'I broke down': Malaysian designer Nelissa Hilman's pivot from shoes to clothes


Learning how to put together a ready-to-wear collection was a learning curve for Nelissa Hilman. Photo: Syazwan Asyraf

In August 2022, the local fashion scene was abuzz with the return of Kuala Lumpur Fashion Week, after a prolonged hiatus due to Covid-19 pandemic restrictions.

Many brands returned to the runway in all their glamorous glory, but all fashion enthusiasts’ eyes turned to an exciting debut by a much-loved homegrown label.

The founder of the Nelissa Hilman footwear label, who established her namesake brand in 2012, showcased her first ready-to-wear collection, featuring bags made in collaboration with Dab Cafe KL, as well as jewellery crafted with Wasis Studio.

Nelissa Hilman debuted her first ready-to-wear collection at the recent Kuala Lumpur Fashion Week. Photo: Syed FaeezNelissa Hilman debuted her first ready-to-wear collection at the recent Kuala Lumpur Fashion Week. Photo: Syed FaeezRead more: Style Watch: Malaysian fashion stylist Andrea Kee is a specialist in looks

Debuting her first clothing line and coming together with her friends in the industry to celebrate the grand return of runway shows was a special time for Nelissa, who shares that she reached breaking point emotionally and mentally during the height of the pandemic.

With everyone stuck at home, no one needed shoes, and Nelissa’s business was hit hard, and she found herself contemplating closing the business.

“I even asked around among friends, whether they knew anyone who would buy me out,” says Nelissa.

“It just wasn’t fun anymore, the joy was not there. There were payments, repayments, the rental rate, it caused me a lot of anxiety, and I broke down.”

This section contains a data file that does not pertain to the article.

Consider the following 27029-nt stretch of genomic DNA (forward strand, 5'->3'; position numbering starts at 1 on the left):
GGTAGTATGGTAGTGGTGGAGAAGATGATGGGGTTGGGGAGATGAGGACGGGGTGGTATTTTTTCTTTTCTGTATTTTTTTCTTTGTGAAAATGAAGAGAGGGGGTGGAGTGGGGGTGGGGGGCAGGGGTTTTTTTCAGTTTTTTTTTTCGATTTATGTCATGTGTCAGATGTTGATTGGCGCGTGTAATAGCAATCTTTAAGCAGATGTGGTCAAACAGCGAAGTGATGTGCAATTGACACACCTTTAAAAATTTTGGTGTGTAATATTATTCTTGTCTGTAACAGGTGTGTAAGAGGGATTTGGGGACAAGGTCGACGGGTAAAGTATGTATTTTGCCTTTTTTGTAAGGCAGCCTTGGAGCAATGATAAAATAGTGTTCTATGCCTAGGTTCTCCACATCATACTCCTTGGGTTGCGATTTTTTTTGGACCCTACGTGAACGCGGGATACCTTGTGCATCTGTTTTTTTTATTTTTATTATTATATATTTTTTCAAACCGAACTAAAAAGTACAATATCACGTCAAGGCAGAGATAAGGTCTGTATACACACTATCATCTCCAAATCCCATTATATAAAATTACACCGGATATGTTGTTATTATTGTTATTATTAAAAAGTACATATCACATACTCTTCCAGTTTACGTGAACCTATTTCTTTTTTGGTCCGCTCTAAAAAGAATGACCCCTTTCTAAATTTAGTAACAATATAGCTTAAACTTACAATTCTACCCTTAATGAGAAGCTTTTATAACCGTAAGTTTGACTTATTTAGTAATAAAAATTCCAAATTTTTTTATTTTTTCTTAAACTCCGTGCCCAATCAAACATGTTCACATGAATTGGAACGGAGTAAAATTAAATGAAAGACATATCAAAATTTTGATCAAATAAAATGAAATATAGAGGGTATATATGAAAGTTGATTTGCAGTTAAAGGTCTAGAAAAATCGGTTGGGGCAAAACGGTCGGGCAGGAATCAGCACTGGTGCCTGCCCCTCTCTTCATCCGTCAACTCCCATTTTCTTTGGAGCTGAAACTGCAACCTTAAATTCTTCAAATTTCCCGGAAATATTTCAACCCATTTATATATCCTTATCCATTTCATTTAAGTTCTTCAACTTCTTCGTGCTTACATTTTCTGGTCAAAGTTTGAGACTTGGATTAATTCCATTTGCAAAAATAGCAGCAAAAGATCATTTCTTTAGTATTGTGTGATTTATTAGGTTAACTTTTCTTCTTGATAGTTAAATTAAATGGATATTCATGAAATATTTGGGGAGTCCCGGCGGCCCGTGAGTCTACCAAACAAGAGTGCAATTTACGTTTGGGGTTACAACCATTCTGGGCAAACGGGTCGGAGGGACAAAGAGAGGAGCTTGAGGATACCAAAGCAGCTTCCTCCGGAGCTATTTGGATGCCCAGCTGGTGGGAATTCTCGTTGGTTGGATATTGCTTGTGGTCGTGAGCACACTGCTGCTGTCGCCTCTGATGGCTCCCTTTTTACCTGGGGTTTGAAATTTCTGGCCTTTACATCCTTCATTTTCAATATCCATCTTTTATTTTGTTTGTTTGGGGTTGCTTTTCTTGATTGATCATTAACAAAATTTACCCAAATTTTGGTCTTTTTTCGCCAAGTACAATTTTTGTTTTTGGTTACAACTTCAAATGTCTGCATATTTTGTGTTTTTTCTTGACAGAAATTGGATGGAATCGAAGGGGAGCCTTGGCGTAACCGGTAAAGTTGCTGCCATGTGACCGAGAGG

Factories were closing, they started losing their suppliers, and production became a challenge.

However, with major adjustments to the way the business operates, tight cash flow management and a loan from MyCreative, Nelissa managed to keep her business going while retaining all her staff.

A learning curve

Mentally and emotionally, Nelissa began feeling better when restrictions were eased and she was able to see friends and travel a little.

She then began toying with the idea of designing clothing.

“It was more of me wanting to learn something new,” says Nelissa. “We found a supplier early this year and wanted to target the Raya festivities but we couldn’t do it in time.

Knowing that she needed help, she called Malaysian designer Jonathan Liang, with whom she had collaborated with several times over the years.

“I knew I didn’t want to make so many mistakes, so I called him and said I want a collection, this is my vision and I need help,” she recalls.

“He sat down, looked at all the fabrics and taught me all about putting together a collection.”

Along the way, she learned the ins and outs of the clothing business, making new discoveries.

“One of the surprising things was textile. I thought I knew what textiles I wanted but when they were in front of me, they looked exactly the same. How do you know which one to go with in terms of stretchiness and other things?